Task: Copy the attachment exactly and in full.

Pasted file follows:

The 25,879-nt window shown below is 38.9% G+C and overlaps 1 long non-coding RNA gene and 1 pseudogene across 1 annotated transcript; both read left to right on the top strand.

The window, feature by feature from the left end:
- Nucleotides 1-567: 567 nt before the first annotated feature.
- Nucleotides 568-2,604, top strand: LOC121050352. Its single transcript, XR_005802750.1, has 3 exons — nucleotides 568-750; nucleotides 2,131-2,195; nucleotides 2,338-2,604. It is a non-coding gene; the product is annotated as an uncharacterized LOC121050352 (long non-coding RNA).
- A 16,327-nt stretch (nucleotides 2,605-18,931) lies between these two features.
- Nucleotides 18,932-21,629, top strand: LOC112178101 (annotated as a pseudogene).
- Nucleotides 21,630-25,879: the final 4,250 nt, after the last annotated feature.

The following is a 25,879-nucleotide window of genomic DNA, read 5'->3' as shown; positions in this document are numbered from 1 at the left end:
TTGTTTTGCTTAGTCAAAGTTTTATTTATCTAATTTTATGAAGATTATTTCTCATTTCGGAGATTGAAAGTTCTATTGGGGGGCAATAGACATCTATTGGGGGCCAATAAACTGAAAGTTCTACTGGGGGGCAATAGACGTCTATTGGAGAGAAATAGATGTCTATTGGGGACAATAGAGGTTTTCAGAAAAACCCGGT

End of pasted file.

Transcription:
The 25,879-nt window shown below is 38.9% G+C and overlaps 1 long non-coding RNA gene and 1 pseudogene across 1 annotated transcript; both read left to right on the top strand.

The window, feature by feature from the left end:
- Nucleotides 1-567: 567 nt before the first annotated feature.
- Nucleotides 568-2,604, top strand: LOC121050352. Its single transcript, XR_005802750.1, has 3 exons — nucleotides 568-750; nucleotides 2,131-2,195; nucleotides 2,338-2,604. It is a non-coding gene; the product is annotated as an uncharacterized LOC121050352 (long non-coding RNA).
- A 16,327-nt stretch (nucleotides 2,605-18,931) lies between these two features.
- Nucleotides 18,932-21,629, top strand: LOC112178101 (annotated as a pseudogene).
- Nucleotides 21,630-25,879: the final 4,250 nt, after the last annotated feature.

The following is a 25,879-nucleotide window of genomic DNA, read 5'->3' as shown; positions in this document are numbered from 1 at the left end:
TTGTTTTGCTTAGTCAAAGTTTTATTTATCTAATTTTATGAAGATTATTTCTCATTTCGGAGATTGAAAGTTCTATTGGGGGGCAATAGACATCTATTGGGGGCCAATAAACTGAAAGTTCTACTGGGGGGCAATAGACGTCTATTGGAGAGAAATAGATGTCTATTGGGGACAATAGAGGTTTTCAGAAAAACCCGGT